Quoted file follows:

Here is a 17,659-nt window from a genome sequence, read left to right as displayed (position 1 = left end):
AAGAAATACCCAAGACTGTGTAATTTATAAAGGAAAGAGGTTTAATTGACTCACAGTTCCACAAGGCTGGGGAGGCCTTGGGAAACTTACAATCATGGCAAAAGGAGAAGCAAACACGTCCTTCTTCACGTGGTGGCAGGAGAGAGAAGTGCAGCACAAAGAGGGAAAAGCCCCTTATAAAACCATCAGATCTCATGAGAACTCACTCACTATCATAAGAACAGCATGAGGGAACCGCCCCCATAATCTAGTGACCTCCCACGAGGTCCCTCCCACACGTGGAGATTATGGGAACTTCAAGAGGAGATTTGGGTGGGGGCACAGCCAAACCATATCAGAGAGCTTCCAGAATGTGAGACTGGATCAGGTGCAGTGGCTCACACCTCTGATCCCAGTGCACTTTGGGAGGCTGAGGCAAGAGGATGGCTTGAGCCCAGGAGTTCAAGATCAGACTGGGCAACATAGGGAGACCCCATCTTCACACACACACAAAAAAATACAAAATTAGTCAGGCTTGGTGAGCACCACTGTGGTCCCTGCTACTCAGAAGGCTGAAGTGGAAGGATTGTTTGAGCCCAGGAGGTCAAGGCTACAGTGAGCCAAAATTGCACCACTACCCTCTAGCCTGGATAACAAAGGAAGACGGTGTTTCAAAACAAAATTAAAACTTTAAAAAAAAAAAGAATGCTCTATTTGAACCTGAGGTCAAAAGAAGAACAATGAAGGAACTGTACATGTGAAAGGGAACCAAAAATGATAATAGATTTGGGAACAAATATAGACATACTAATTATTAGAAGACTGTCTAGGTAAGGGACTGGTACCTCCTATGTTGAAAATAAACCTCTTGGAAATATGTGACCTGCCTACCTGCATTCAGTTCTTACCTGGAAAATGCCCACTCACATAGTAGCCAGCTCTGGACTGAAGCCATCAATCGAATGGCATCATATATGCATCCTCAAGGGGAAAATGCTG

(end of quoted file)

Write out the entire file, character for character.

Here is a 17,659-nt window from a genome sequence, read left to right as displayed (position 1 = left end):
AAGAAATACCCAAGACTGTGTAATTTATAAAGGAAAGAGGTTTAATTGACTCACAGTTCCACAAGGCTGGGGAGGCCTTGGGAAACTTACAATCATGGCAAAAGGAGAAGCAAACACGTCCTTCTTCACGTGGTGGCAGGAGAGAGAAGTGCAGCACAAAGAGGGAAAAGCCCCTTATAAAACCATCAGATCTCATGAGAACTCACTCACTATCATAAGAACAGCATGAGGGAACCGCCCCCATAATCTAGTGACCTCCCACGAGGTCCCTCCCACACGTGGAGATTATGGGAACTTCAAGAGGAGATTTGGGTGGGGGCACAGCCAAACCATATCAGAGAGCTTCCAGAATGTGAGACTGGATCAGGTGCAGTGGCTCACACCTCTGATCCCAGTGCACTTTGGGAGGCTGAGGCAAGAGGATGGCTTGAGCCCAGGAGTTCAAGATCAGACTGGGCAACATAGGGAGACCCCATCTTCACACACACACAAAAAAATACAAAATTAGTCAGGCTTGGTGAGCACCACTGTGGTCCCTGCTACTCAGAAGGCTGAAGTGGAAGGATTGTTTGAGCCCAGGAGGTCAAGGCTACAGTGAGCCAAAATTGCACCACTACCCTCTAGCCTGGATAACAAAGGAAGACGGTGTTTCAAAACAAAATTAAAACTTTAAAAAAAAAAAGAATGCTCTATTTGAACCTGAGGTCAAAAGAAGAACAATGAAGGAACTGTACATGTGAAAGGGAACCAAAAATGATAATAGATTTGGGAACAAATATAGACATACTAATTATTAGAAGACTGTCTAGGTAAGGGACTGGTACCTCCTATGTTGAAAATAAACCTCTTGGAAATATGTGACCTGCCTACCTGCATTCAGTTCTTACCTGGAAAATGCCCACTCACATAGTAGCCAGCTCTGGACTGAAGCCATCAATCGAATGGCATCATATATGCATCCTCAAGGGGAAAATGCTG